What’s Next for Asian Business Aviation?

Asia has been David Dixon's adopted home since the early 1980s when few would have predicted China could adopt the ultimate capitalist business tool. Here Dixon asks what's next for Asian bizav.

AvBuyer  |  01st March 2019
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Asian Business Jet with Executives

Asia has been David Dixon's adopted home since the early 1980s when Business Aviation was all but non-existent in places like China, Hong Kong and Japan.  Few people then could have predicted China would adopt the ultimate capitalist business tool.  But when Deng Xiaoping opened China up to foreign investment in the 1980s, the rapid growth of the Chinese economy meant Business Aviation could begin to take off...
Twenty years later, Asia was on everyone’s minds. Extreme growth areas (known as Tiger economies) had sprung up across the region and OEMs were scrambling for a China strategy.
While economic growth was rapid and high, the Asian Business Aviation market did not progress in the same way as that in the US or Europe. The attitude amongst buyers was ‘buy now, buy new’, and the main aircraft of interest were long-range, wide-body jets. As a result, the area quickly became dominated by Gulfstream GV and Bombardier Global Express aircraft.
Journey Through Recession

Although the market was stopped in its tracks by the 1997 Asian financial crisis, it quickly recovered, and we enjoyed another decade of growth before the worldwide economic downturn in 2007.
After all this, the waters for Business Aviation remain shallow in the region today. The number of aircraft in the entirety of Asia is less than in California, and the number of accessible airports in China (approximately 250) is tiny compared to the US, where there are more than 5,000.
Capacity is a problem; to grow we need more but it takes time. One immediate step common in the West would be to have mixed-use airports for Commercial and Business Aviation and the military, however such measures are unlikely to be approved by China’s People’s Liberation Army (PLA) any time soon.
The Value of Business Aviation

Whilst Business Aviation has made progress in Asia, its true value is simply not widely understood across the region. As Commercial Aviation expands, airlines are clamouring for increased runway capacity and parking. In this environment, private jet users are not seen as a priority by airports or authorities.
Bodies like the National Business Aviation Association (NBAA) and Asian Business Aviation Association (AsBAA) are doing important work spreading the message that Business Aviation is a key contributor to the economy, providing jobs in manufacturing, engineering and customer service.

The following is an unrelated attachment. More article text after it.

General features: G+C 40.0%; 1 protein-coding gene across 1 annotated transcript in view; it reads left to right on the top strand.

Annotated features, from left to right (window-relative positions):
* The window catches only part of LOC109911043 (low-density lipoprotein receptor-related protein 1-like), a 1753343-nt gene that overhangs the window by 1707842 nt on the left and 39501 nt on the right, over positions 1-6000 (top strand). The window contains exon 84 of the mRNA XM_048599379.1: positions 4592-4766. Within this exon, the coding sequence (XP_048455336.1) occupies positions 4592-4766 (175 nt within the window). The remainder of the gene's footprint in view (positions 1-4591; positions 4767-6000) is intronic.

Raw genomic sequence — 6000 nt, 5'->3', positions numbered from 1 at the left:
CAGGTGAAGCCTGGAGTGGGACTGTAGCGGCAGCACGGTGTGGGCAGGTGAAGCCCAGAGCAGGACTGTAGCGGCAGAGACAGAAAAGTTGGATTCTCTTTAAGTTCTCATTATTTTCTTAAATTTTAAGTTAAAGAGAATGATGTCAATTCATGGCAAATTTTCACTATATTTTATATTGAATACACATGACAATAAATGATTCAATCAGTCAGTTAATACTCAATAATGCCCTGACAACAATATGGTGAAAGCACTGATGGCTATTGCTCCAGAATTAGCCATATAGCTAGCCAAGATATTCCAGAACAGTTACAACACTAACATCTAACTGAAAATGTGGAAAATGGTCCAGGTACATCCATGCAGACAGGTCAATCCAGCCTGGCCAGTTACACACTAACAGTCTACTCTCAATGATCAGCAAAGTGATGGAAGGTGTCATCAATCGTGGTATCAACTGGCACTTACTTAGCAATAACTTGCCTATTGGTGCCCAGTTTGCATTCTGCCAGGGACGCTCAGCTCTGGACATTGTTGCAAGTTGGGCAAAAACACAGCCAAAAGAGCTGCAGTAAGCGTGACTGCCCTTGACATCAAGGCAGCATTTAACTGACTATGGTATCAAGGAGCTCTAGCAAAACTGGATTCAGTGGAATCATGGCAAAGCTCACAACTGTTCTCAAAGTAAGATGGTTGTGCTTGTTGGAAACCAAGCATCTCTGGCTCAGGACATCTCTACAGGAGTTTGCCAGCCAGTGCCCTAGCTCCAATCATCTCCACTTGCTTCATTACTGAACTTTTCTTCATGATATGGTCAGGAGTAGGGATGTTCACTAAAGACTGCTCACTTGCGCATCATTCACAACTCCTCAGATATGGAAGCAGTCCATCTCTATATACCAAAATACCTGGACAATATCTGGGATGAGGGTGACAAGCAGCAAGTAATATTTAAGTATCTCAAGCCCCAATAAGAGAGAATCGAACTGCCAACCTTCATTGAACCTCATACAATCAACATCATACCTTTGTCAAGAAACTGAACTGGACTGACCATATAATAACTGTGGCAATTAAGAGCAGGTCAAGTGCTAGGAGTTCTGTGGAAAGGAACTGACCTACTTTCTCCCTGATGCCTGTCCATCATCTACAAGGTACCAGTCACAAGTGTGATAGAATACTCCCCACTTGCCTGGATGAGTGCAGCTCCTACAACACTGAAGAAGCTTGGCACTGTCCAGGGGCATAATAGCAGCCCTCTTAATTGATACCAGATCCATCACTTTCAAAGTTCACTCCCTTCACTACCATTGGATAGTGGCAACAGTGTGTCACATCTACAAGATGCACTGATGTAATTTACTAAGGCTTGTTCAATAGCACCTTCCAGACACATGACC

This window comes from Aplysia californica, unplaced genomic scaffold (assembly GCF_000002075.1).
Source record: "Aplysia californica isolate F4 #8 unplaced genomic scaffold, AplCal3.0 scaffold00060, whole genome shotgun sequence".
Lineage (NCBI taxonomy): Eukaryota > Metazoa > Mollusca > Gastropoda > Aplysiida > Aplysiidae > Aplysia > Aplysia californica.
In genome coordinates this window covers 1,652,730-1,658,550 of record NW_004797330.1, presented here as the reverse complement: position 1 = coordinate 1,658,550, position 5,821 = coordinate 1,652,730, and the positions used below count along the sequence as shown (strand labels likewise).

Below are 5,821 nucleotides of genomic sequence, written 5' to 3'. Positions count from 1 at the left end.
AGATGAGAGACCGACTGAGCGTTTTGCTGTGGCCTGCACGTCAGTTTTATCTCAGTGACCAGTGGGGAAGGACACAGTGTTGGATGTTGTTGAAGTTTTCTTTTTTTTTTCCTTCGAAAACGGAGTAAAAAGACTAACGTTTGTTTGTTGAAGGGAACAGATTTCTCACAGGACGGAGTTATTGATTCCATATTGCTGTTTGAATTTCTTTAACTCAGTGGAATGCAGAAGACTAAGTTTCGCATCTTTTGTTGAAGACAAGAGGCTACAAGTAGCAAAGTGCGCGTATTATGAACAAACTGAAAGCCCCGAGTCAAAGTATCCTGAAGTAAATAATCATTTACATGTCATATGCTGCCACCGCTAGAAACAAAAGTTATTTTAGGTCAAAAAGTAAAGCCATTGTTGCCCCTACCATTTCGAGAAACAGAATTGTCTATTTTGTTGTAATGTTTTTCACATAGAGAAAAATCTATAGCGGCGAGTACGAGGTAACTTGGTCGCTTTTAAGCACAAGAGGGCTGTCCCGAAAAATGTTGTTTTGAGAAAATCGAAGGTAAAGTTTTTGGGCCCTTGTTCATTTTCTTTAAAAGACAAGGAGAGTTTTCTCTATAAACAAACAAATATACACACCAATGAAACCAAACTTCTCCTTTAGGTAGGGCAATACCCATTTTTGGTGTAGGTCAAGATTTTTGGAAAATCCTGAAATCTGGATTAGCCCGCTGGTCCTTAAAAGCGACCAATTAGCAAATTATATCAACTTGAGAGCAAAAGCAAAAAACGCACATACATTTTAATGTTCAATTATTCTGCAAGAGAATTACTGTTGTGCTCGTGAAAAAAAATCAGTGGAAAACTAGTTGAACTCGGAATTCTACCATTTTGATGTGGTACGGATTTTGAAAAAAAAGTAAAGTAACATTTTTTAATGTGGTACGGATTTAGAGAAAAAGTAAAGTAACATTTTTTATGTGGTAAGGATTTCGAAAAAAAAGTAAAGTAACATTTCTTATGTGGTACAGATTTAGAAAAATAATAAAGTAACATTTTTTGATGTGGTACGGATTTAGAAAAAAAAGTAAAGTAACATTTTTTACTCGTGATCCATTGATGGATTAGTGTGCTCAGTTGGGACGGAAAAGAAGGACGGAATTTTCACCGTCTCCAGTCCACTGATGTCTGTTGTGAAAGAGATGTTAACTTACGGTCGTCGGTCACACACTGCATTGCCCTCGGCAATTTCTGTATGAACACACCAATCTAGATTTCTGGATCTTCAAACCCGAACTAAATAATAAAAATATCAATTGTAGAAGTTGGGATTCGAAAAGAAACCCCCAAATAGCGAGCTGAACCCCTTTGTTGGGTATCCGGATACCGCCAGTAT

In addition, as China ramps up international investment in Africa and South America, having direct access to remote or rural locations is increasingly essential for businesses. Private jets are the natural solution, flying directly to smaller airports in less time than commercial flights.
What’s on the Horizon?

As the market matures, the cycle of upgrades and replacements is in full swing. First-time buyers are becoming first-time sellers, as owners are tempted by the latest Gulfstream G500/600, Bombardier Global 6500/7500 and Dassault 8X. Interestingly, these pre-owned aircraft are often finding homes in the US, as a Mainland China-registered aircraft is compliant with Part 135 regulations.
Aircraft management companies TAG Aviation, Jet Aviation and Luxaviation have established a presence in the region, to better facilitate aircraft ownership and operate alongside some sizeable local brands. The major OEMs are also all represented, with many factory-owned service facilities now in operation Asia-wide.
Asia has come a long way since the 1980s and is no longer an afterthought. China has progressed vastly since Mao Zedong’s ruling, South East Asia has regained some of its momentum and countries like Malaysia and Indonesia are now fertile ground for business aircraft.
I am pleased I was there at the start. The road has had its moments – but with the infrastructure to support it Asia’s bizav market should come to rival Europe and be second to the US in the near future.
More information from www.jetcraft.com
David Dixon has been president of Jetcraft Asia since 2012, responsible for optimizing sales strategies and managing operations from Beijing to Sydney. A leading global authority on the private aviation sector, David has lived and worked in Asia in aircraft sales for more than 30 years, and has more than four decades of aerospace industry experience. More from www.jetcraft.com


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